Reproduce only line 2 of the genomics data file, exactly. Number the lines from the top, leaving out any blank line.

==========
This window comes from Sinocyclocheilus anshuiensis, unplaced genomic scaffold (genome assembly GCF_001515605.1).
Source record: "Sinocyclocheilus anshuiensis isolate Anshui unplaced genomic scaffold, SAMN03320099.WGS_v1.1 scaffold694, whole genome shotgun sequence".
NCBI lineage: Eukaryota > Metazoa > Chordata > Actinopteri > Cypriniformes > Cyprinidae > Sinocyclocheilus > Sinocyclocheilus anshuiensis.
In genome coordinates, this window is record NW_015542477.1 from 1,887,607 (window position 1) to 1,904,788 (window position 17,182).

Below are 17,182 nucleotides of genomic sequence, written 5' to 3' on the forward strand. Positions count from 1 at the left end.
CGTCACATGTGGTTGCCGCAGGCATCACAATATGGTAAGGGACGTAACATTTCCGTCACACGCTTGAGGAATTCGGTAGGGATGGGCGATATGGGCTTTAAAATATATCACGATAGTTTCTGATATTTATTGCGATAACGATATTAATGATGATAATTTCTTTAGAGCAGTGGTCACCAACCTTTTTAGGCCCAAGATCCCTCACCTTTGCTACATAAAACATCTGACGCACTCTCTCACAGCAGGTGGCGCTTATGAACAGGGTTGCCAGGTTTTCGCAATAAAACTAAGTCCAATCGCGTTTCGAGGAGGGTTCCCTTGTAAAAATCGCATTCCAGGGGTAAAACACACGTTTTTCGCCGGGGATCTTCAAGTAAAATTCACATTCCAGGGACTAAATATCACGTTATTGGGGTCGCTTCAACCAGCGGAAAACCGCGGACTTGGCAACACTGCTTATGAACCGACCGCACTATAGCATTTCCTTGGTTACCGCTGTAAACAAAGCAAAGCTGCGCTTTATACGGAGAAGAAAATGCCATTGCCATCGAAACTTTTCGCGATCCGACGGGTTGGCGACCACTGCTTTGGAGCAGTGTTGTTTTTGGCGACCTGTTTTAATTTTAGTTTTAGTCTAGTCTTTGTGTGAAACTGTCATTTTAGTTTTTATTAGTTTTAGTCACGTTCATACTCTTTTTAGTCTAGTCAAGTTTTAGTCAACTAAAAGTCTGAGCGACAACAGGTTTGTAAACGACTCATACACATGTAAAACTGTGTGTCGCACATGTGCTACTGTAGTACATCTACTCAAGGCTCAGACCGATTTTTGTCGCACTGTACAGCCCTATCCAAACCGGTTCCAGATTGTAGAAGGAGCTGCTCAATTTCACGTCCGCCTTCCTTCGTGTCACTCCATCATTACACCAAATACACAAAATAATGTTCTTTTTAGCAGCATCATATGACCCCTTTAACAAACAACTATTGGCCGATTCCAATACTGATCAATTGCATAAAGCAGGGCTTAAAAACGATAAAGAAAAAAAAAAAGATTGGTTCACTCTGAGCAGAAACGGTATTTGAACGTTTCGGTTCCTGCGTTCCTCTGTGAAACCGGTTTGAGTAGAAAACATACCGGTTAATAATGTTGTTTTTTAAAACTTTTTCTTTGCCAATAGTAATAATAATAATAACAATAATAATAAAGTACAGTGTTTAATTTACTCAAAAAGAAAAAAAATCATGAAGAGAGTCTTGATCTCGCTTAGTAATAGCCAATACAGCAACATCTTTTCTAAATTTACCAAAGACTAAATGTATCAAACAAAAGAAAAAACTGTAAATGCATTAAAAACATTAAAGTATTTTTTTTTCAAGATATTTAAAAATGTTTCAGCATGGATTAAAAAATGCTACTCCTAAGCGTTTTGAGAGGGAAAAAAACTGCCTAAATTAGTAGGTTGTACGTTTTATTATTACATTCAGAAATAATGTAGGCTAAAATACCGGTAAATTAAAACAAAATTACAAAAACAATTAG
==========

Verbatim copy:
Source record: "Sinocyclocheilus anshuiensis isolate Anshui unplaced genomic scaffold, SAMN03320099.WGS_v1.1 scaffold694, whole genome shotgun sequence".